External Memory Model - Algorithmica

# External Memory Model

To reason about the performance of memory-bound algorithms, we need to develop a cost model that is more sensitive to expensive block I/O operations but is not too rigorous to still be useful.

### #Cache-Aware Model

In the standard RAM model, we ignore the fact that primitive operations take unequal time to complete. Most importantly, it does not differentiate between operations on different types of memory, equating a read from RAM taking ~50ns in real-time with a read from HDD taking ~5ms, or about a $10^5$ times as much.

Similar in spirit, in the external memory model, we simply ignore every operation that is not an I/O operation. More specifically, we consider one level of cache hierarchy and assume the following about the hardware and the problem:

• The size of the dataset is $N$, and it is all stored in external memory, which we can read and write in blocks of $B$ elements in a unit time (reading a whole block and just one element takes the same time).
• We can store $M$ elements in internal memory, meaning that we can store up to $\left \lfloor \frac{M}{B} \right \rfloor$ blocks.
• We only care about I/O operations: any computations done in-between the reads and the writes are free.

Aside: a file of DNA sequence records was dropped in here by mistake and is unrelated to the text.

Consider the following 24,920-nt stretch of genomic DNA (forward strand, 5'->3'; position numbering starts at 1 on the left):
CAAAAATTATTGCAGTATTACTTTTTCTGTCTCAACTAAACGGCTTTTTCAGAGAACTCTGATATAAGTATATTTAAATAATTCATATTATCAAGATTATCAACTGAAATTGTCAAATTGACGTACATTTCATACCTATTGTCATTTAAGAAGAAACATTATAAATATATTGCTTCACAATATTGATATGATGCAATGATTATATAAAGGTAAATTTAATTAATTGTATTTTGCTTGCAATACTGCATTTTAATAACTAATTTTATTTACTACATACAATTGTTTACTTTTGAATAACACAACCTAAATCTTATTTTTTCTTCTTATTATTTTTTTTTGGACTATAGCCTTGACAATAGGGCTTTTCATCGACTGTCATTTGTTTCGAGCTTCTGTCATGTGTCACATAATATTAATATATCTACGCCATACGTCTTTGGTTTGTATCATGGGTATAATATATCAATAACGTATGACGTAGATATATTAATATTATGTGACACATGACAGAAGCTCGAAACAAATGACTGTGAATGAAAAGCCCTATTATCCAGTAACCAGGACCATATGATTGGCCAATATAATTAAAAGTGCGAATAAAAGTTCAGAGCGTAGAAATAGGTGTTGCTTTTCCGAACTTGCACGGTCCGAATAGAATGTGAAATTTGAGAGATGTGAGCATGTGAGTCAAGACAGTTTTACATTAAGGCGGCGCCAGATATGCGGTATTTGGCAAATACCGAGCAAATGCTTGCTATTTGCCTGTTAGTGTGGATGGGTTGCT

• We additionally assume $N \gg M \gg B$.

In this model, we measure the performance of an algorithm in terms of its high-level I/O operations, or IOPS — that is, the total number of blocks read or written to external memory during execution.

We will mostly focus on the case where the internal memory is RAM and the external memory is SSD or HDD, although the underlying analysis techniques that we will develop are applicable to any layer in the cache hierarchy. Under these settings, reasonable block size $B$ is about 1MB, internal memory size $M$ is usually a few gigabytes, and $N$ is up to a few terabytes.

### #Array Scan

As a simple example, when we calculate the sum of an array by iterating through it one element at a time, we implicitly load it by chunks of $O(B)$ elements and, in terms of the external memory model, process these chunks one by one:

$$\underbrace{a_1, a_2, a_3,} _ {B_1} \underbrace{a_4, a_5, a_6,} _ {B_2} \ldots \underbrace{a_{n-3}, a_{n-2}, a_{n-1}} _ {B_{m-1}}$$ Thus, in the external memory model, the complexity of summation and other linear array scans is $$SCAN(N) \stackrel{\text{def}}{=} O\left(\left \lceil \frac{N}{B} \right \rceil \right) \; \text{IOPS}$$

You can implement external array scan explicitly like this:

FILE *input = fopen("input.bin", "rb");

const int M = 1024;
int buffer[M], sum = 0;

// while the file is not fully processed
while (true) {
// read up to M of 4-byte elements from the input stream
int n = fread(buffer, 4, M, input);
//  ^ the number of elements that were actually read

// if we can't read any more elements, finish
if (n == 0)
break;

// sum elements in-memory
for (int i = 0; i < n; i++)
sum += buffer[i];
}

fclose(input);
printf("%d\n", sum);


Note that, in most cases, operating systems do this buffering automatically. Even when the data is just redirected to the standard input from a normal file, the operating system buffers its stream and reads it in blocks of ~4KB (by default).